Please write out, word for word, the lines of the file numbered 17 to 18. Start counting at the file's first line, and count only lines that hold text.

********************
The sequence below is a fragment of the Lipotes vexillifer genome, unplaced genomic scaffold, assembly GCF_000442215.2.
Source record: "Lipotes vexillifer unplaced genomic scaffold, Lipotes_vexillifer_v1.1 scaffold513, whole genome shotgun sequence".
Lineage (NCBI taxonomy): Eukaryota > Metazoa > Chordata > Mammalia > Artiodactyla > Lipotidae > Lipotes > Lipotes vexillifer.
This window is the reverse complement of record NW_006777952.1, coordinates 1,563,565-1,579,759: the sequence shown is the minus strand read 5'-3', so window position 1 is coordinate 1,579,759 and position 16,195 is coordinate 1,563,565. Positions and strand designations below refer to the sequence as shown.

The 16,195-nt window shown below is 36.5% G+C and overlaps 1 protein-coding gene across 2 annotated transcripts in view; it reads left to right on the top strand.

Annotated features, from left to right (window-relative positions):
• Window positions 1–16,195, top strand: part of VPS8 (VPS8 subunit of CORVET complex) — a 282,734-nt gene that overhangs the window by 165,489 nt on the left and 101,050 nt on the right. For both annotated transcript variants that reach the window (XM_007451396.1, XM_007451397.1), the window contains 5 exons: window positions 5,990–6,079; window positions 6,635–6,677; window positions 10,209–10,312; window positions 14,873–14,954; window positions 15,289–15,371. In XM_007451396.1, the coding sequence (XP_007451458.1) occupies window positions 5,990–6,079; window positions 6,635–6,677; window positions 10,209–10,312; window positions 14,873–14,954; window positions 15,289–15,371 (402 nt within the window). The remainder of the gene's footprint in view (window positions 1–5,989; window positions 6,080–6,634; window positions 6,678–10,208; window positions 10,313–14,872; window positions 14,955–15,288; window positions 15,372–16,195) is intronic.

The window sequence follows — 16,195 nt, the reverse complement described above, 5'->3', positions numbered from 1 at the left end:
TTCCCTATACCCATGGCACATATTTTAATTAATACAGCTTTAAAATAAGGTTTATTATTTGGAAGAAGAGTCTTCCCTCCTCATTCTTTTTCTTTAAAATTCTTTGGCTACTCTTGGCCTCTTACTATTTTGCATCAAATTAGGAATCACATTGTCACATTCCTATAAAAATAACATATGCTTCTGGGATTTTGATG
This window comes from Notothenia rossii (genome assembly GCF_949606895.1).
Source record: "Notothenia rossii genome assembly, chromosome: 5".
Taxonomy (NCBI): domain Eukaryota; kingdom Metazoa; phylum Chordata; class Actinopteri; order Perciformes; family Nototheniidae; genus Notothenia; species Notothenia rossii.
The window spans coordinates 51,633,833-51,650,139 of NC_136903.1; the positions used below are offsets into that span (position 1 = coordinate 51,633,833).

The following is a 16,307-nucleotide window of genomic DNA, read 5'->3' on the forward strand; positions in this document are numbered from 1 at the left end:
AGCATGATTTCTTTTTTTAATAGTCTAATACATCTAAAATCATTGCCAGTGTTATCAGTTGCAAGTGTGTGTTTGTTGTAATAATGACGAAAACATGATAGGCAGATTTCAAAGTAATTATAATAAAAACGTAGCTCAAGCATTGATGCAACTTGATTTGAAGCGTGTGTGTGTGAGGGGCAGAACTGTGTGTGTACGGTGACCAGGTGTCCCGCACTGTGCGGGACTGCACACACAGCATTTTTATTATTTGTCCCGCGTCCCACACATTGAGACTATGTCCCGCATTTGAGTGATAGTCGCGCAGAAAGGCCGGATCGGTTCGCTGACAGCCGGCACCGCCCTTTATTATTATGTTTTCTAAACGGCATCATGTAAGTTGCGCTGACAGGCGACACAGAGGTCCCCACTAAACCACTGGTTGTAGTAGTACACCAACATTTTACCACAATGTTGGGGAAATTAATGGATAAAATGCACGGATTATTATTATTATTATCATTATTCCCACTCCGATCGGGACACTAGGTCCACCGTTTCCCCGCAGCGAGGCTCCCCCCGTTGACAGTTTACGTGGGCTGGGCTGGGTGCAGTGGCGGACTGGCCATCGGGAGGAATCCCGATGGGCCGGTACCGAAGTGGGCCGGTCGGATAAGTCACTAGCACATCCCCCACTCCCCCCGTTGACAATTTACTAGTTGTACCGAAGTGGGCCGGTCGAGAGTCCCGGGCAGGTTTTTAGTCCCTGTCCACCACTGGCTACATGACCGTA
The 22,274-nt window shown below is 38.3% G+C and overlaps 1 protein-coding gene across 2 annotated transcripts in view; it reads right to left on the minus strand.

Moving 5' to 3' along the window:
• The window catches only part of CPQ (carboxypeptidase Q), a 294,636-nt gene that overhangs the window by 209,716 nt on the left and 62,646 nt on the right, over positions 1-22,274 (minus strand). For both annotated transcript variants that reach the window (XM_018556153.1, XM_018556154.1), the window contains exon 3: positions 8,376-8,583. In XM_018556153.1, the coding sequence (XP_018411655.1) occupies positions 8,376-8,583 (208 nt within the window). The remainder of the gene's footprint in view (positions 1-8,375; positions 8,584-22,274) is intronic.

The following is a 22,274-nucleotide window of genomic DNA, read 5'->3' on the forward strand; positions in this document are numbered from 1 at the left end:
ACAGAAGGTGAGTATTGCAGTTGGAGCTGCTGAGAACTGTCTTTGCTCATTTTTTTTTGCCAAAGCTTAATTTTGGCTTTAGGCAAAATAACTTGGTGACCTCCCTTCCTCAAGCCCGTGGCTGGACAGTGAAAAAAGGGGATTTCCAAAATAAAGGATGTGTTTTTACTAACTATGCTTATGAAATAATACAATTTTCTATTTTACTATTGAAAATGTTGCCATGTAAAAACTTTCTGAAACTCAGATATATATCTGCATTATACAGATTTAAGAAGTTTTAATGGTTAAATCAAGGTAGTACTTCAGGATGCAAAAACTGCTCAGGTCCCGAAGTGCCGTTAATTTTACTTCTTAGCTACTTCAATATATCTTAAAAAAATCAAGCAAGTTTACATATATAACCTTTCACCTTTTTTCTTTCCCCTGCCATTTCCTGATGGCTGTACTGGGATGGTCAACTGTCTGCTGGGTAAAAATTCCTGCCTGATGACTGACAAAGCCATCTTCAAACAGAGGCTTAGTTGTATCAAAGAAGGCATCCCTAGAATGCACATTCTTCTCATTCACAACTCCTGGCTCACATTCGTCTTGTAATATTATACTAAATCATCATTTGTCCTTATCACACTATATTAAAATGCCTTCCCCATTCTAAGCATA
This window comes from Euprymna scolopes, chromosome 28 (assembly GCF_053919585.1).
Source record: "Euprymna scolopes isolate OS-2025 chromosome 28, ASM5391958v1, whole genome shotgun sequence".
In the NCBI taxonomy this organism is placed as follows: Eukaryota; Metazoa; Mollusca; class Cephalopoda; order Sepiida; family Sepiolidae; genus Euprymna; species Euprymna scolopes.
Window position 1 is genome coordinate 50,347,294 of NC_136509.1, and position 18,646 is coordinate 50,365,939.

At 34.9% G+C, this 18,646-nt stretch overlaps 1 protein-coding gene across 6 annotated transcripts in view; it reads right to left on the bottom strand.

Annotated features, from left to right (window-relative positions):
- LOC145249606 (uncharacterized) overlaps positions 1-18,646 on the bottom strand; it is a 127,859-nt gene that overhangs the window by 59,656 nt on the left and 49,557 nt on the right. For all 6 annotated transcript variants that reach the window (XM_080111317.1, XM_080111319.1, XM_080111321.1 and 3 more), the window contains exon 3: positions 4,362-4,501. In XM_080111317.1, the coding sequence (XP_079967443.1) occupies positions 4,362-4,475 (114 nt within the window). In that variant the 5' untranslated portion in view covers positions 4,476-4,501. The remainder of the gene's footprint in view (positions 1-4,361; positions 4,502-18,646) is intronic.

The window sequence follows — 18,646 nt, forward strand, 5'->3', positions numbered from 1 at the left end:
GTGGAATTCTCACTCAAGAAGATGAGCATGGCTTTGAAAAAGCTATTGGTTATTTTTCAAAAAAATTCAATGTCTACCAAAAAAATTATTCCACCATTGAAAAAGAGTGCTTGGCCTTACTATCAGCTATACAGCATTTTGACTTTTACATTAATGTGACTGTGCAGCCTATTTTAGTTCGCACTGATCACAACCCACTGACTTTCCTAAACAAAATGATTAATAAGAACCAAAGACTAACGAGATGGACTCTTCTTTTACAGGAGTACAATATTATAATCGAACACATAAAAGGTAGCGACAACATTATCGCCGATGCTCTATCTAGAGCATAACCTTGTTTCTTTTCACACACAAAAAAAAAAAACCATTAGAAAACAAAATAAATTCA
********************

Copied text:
Moving 5' to 3' along the window:
• The window catches only part of CPQ (carboxypeptidase Q), a 294,636-nt gene that overhangs the window by 209,716 nt on the left and 62,646 nt on the right, over positions 1-22,274 (minus strand). For both annotated transcript variants that reach the window (XM_018556153.1, XM_018556154.1), the window contains exon 3: positions 8,376-8,583. In XM_018556153.1, the coding sequence (XP_018411655.1) occupies positions 8,376-8,583 (208 nt within the window). The remainder of the gene's footprint in view (positions 1-8,375; positions 8,584-22,274) is intronic.